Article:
If we had more time and it was a nicer day (visibility wise), we would have considered taking the Maokong gondola up the mountain – the gondola base is right beside the zoo.
We left the zoo around 4:30pm, and headed to Lin Dong Fang for beef noodles. This was the place Tim and I had previously gone to our first week in Taipei, and it’s still my favourite one (so far). Nate was sound asleep so we thought it would be a good chance to go to a not so child friendly restaurant. He slept through loud traffic and a jack hammer (there’s construction beside our apartment) but as soon it was dead quiet in the restaurant, he wakes up!
We got back to the apartment around 6pm, and planned to go to the Shilin Night Market (the largest one in Taipei) to meet up with Tim’s cousin, Karen, who is also in Taipei for the week. I first met Karen during our trip to Taipei in 2013, and she has since moved back to the U.S. (Austin, Texas) and is just here for less than a week. It was great getting to see her for even a short period of time here.
The Shilin Night Market is huge and a bit overwhelming. There’s a lot of shopping, food stalls and carnival games to play. It was my sister and Noel’s first Taiwan night market, so we for sure had to get fried chicken cutlet and stinky tofu. We also had ai-yu jelly drink, a cranberry lemon juice that Karen bought for us (this was really refreshing), “big sausage wrapped in little sausage” (outside sausage is sticky rice), and bought some Taiwanese fruits at the end.
We got back to the apartment close to midnight – we were all exhausted, especially my sister who had to carry had a 30 pound toddler strapped to her for 4 hours. I don’t know how she does it, she’s superwoman!
Steps today was 30,000 ! No wonder we were pooped.
This morning started much like yesterday – early in the morning except this time I went back to bed after initially waking up at 6am. Everyone got ready to leave the apartment around 10:30am. Today’s weather was a bit better than yesterday’s – it was still overcast but at least it wasn’t really raining and if it was raining it was just a fine mist.
We decided to go to the Chiang Kai-Shek Memorial Hall – ticking off another Taipei attraction off the list for our visitors. Once we arrived, Nate immediately wanted to walk around the square himself. He was much happier today than yesterday. To be fair, I wasn’t too happy yesterday at the museum either so I understand his frustrations (Tim: always good to compare the state of your mood with a 1.5 year old). We took our time and walked around and up the stairs to the CKS statue. The Frozen exhibit was still set up and will run until April – it’s unfortunate that the exhibit is there as it’s a bit of an eye sore.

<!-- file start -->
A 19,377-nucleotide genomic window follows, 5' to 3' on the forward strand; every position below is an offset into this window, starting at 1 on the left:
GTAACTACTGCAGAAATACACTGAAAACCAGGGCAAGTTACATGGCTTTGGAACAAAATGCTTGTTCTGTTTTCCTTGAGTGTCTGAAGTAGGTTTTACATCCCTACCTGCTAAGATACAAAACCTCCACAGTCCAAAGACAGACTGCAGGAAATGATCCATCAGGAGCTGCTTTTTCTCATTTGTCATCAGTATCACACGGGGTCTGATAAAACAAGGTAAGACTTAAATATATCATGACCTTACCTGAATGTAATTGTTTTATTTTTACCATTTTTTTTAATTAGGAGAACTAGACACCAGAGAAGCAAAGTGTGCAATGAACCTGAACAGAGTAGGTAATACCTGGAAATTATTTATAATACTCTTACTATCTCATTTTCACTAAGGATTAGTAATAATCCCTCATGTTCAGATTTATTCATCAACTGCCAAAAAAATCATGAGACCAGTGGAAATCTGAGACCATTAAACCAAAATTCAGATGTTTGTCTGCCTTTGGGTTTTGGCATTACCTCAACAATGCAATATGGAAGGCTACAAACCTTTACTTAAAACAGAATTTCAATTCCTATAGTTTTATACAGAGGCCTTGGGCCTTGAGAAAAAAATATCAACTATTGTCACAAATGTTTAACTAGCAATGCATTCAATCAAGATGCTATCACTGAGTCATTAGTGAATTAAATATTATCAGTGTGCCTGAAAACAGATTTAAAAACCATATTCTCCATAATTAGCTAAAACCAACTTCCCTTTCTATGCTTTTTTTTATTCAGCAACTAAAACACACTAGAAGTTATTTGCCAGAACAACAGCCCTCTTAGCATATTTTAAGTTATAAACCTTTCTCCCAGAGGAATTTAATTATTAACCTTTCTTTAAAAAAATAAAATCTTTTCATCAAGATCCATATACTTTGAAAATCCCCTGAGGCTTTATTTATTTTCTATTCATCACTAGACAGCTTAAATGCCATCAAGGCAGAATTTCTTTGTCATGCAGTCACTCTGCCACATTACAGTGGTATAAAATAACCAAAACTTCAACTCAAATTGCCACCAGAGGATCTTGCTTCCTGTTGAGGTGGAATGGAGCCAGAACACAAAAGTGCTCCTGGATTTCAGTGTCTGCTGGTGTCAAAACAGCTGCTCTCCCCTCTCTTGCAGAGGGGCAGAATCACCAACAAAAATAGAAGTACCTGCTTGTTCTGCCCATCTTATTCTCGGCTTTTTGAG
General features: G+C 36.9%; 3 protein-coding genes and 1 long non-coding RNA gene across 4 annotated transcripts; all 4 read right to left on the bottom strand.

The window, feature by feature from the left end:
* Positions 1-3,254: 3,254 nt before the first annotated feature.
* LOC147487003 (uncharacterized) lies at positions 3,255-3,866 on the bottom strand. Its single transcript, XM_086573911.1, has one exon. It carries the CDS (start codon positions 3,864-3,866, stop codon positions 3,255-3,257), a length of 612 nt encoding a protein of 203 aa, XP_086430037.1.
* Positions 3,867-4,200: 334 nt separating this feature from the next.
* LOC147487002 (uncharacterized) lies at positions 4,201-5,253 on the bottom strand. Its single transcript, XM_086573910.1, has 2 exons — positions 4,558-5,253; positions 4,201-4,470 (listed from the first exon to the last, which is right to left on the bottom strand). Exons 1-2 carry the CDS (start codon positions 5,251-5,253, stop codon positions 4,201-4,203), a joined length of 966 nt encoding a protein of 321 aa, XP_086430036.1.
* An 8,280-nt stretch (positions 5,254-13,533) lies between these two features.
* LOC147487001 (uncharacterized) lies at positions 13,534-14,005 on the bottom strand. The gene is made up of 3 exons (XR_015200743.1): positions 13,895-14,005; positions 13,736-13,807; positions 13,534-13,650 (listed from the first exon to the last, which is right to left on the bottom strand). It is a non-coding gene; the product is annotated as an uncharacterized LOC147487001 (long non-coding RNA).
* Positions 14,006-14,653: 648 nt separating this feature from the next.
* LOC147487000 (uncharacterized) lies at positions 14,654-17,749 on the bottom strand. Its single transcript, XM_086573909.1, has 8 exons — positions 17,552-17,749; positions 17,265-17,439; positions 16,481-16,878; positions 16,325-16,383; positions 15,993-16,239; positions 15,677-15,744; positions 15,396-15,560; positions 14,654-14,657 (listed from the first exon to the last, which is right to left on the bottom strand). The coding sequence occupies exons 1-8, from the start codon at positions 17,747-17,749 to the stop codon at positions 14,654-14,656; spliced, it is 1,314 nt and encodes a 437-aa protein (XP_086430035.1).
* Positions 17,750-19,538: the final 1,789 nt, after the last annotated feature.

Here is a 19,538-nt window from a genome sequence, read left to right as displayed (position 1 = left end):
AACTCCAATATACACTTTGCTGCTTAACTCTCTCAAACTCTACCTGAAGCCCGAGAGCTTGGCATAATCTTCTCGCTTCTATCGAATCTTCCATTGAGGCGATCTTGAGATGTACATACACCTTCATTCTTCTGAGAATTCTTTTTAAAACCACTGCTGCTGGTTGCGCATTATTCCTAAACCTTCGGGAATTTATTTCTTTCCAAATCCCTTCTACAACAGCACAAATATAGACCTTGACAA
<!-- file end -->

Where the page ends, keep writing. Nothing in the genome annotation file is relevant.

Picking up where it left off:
After we took our pictures, we headed towards Yong Kang Street in search of lunch. This street is about a 8-10 minute walk from the CKS Memorial. As we went up the street, we decided to try beef noodles at 品山西刀削麵之家 (Taiwan Yi Pin Ramen and Sliced Noodle) that was on CNN’s list of best Taiwan beef noodles and has won a bunch of beef noodle awards (which most restaurants have as well). This beef noodle specializes in their tomato beef broth, which is unique, but I prefer the beef noodles from Lin Dong Fang. We’ll have to take them there another day.
We also stopped to get another Taiyaki snack to share and a bubble tea to go. We’re averaging one and half a bubble tea per day.
We made our way back to the apartment so Nate and Noel (think he caught something) could rest this afternoon. My sister and I headed back out to buy groceries at Jason’s (a Singaporean based grocery store). They had a good selection of local and international items. We mainly picked up groceries for Nate’s lunches and dinners.